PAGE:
Logic on Fire: The Life and Legacy of Dr. Martyn Lloyd-Jones

 faintdisI don’t really do reviews, but I wanted to review an excellent documentary I watched recently, Logic on Fire: The Life and Legacy of Dr. Martyn Lloyd-Jones. Martyn Lloyd-Jones passed away before I was born, so I never had the chance to meet him on this side of glory. However, I have been listening to his sermons at for several years at MLJ Trust, and I have come to see him as something of a spiritual father. What I love about Martyn Lloyd-Jones is that he doesn’t fit neatly into a box. On one hand, he was a Calvinist through and through and known as a serious expository preacher. On the other hand, he was a revivalist who believed that the ministry of God’s Word ought to be accompanied by demonstrations of the Spirit and power. According to some in the Reformed camp, the charismatic gifts have ceased and no serious, biblical preacher can believe in their continuation beyond the apostolic age. According to some in the Charismatic/Pentecostal camp, anyone outside their revival tents is the “frozen chosen,” boring and dry. Martyn Lloyd-Jones did not dance to either sectarian tune. If he could be classified, perhaps he might be considered the last of the Puritans (as Paul Washer has said), since the Puritans strove to apply the Bible to every area of their lives. The Puritans were far from perfect, but at their best they were simultaneously earnest students of the Scriptures and open to the miraculous works of God in their midst.

What is preaching? Logic on fire! Eloquent reason! Are these contradictions? Of course they are not. Reason concerning this Truth ought to be mightily eloquent, as you see it in the case of the Apostle Paul and others. It is theology on fire. And a theology which does not take fire, I maintain, is a defective theology; or at least the man’s understanding of it is defective. Preaching is theology coming through a man who is on fire. A true understanding and experience of the Truth must lead to this. I say again that a man who can speak about these things dispassionately has no right whatsoever to be in a pulpit; and should never be allowed to enter one.
What is the chief end of preaching? I like to think it is this. It is to give men and women a sense of God and His presence. – Dr. Martyn Lloyd-Jones,Preaching and Preachers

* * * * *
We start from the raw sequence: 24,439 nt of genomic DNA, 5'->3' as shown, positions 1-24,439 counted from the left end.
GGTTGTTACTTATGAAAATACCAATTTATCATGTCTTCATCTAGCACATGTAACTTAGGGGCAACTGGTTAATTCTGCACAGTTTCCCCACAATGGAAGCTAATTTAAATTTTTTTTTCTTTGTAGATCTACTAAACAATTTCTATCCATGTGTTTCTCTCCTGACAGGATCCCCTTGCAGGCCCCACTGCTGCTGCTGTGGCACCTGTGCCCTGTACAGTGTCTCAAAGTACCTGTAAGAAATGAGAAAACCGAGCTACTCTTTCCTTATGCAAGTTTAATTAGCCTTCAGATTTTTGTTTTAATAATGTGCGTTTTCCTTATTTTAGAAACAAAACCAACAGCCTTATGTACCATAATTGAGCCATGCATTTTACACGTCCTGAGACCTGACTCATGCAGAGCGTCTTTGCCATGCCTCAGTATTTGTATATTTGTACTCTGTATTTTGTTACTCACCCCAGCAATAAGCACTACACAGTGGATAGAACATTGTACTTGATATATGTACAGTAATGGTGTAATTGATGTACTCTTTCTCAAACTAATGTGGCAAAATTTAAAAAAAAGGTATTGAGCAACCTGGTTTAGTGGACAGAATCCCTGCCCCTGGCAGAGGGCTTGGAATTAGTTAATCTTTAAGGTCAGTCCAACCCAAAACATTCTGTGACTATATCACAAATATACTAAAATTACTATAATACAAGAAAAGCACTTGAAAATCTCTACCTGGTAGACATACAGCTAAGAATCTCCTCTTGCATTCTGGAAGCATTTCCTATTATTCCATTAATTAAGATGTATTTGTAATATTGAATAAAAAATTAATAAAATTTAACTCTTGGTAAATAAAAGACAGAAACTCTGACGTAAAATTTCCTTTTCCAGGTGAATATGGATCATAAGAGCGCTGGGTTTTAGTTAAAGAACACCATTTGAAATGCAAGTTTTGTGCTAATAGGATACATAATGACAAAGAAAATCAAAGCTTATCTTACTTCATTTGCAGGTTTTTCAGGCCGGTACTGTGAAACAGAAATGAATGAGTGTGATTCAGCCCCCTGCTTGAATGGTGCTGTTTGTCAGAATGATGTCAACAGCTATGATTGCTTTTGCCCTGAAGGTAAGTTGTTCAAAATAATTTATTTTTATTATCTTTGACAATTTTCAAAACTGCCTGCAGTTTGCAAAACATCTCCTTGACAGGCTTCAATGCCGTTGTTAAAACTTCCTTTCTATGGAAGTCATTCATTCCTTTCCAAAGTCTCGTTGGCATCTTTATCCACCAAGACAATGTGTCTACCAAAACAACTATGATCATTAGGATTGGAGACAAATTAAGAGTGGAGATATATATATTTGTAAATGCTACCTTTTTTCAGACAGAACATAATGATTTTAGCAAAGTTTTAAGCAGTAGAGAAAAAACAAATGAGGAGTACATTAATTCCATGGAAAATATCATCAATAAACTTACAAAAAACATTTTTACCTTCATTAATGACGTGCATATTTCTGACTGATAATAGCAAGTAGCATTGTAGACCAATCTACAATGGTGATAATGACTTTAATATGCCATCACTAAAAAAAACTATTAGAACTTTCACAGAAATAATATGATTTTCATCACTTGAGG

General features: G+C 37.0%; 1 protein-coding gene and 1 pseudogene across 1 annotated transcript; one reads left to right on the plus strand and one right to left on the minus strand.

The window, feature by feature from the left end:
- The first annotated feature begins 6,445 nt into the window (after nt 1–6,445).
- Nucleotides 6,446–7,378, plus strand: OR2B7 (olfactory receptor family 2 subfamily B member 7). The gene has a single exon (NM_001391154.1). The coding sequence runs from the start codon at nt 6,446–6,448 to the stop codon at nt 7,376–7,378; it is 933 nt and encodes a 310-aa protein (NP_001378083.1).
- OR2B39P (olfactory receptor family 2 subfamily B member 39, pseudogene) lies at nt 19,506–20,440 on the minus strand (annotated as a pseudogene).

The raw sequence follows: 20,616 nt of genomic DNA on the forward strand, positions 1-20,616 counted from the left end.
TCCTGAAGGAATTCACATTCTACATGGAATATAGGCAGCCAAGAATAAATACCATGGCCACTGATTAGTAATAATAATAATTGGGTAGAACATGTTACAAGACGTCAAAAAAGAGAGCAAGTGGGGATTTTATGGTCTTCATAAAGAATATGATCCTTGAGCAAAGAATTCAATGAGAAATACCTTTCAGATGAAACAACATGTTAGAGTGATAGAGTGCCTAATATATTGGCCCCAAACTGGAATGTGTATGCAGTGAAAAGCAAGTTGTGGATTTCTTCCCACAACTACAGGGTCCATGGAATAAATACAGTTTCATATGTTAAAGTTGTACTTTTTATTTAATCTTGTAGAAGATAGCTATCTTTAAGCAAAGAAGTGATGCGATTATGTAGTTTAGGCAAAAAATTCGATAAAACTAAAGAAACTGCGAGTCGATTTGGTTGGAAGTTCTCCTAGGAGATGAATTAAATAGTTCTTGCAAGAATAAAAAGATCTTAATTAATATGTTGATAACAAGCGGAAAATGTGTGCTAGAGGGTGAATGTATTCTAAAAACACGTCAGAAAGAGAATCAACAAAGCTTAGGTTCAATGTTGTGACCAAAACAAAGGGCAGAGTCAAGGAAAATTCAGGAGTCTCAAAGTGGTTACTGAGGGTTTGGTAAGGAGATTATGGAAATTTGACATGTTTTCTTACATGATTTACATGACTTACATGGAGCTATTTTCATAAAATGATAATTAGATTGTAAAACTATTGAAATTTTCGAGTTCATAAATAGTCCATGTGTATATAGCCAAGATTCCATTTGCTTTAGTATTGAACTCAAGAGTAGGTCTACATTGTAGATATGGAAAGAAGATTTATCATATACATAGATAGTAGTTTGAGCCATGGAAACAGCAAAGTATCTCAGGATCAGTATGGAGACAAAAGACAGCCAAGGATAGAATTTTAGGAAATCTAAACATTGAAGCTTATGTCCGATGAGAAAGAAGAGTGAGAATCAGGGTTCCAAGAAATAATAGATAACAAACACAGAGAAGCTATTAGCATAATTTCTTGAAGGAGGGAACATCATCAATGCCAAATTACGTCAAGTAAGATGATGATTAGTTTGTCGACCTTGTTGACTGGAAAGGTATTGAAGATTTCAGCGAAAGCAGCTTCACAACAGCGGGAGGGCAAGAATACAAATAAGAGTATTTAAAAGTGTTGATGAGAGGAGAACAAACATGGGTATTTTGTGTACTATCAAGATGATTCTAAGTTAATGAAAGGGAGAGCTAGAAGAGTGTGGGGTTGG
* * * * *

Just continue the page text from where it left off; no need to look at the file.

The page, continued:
The spirit of Martyn Lloyd-Jones’ ministry is embodied in the title Logic on Fire. The documentary portrays young Martyn Lloyd-Jones as someone typical of his time. Although he was raised in church, he was at best a nominal Christian going through the motions of Welsh Calvinistic Methodist churches. By Lloyd-Jones’ time the fire had been smothered. It was assumed that everyone in Wales and England was a Christian, and this was reflected in the preaching. There was no true gospel preaching–no conviction of sin, no call for repentance, no urgent calls to follow Christ as Lord. Instead, the preaching tended to be moralistic and sentimental (much like the preaching in typical American evangelical churches today). As a young medical student, Lloyd-Jones observed the inner despair of the rationalistic, often atheistic, star physicians he had looked up to. He also began to see that, although he could help people physically with medicine, the sicknesses of the soul were untouched. He began to realize that he himself was not really a Christian. When he embraced Jesus Christ in spirit and in truth, he was so radically changed that he decided to leave medicine and become an ordained minister. Martyn Lloyd-Jones was baptized in the Spirit and fire, and his preaching kindled a fire in Wales and England.

One of the highlights of Logic on Fire is that it portrays Martyn Lloyd-Jones as a flesh and blood human being. As you might expect, a good portion of the documentary is testimony of various ministers and family reminiscing on how godly a man Dr. Lloyd-Jones was, how he was a man of prayer, how he reformed the churches he pastored, how his preaching was soaked in the presence of God. Books and films about Christian leaders of the past often portray their subjects idealistically, as if they were nearly as good and great as Jesus Himself! Martyn Lloyd-Jones’ living daughters and grandchildren share stories of a man who hated to have his picture taken, watched wrestling (rooting for the bad guy!), and consumed large quantities of Cadbury chocolate.

I suppose if I were an actual movie reviewer, I would give Logic on Fire a thumbs up, or five stars, or whatever. In its portrayal of Martyn Lloyd-Jones’ life and ministry, we see that sound theology and the demonstrable power of God, expositional preaching and a sense of God’s presence, logic and fire, can–and should–go together.

~ Jared Abbott


2 thoughts on “Logic on Fire: The Life and Legacy of Dr. Martyn Lloyd-Jones

Add yours

  1. I’ll admit I’ve never heard of Martyn Lloyd-Jones before today… but I’m glad I have now! Thanks for the blog Jared.. you’ve broadened my scope of spiritual influence… I’ll definitely look into his life and work.

  2. Wonderful blog, Jared! I’ve seen MLJ’s name in reading other works, but never delved into his own personal testimony and walk. Your blog makes me even more curious about him! 🙂

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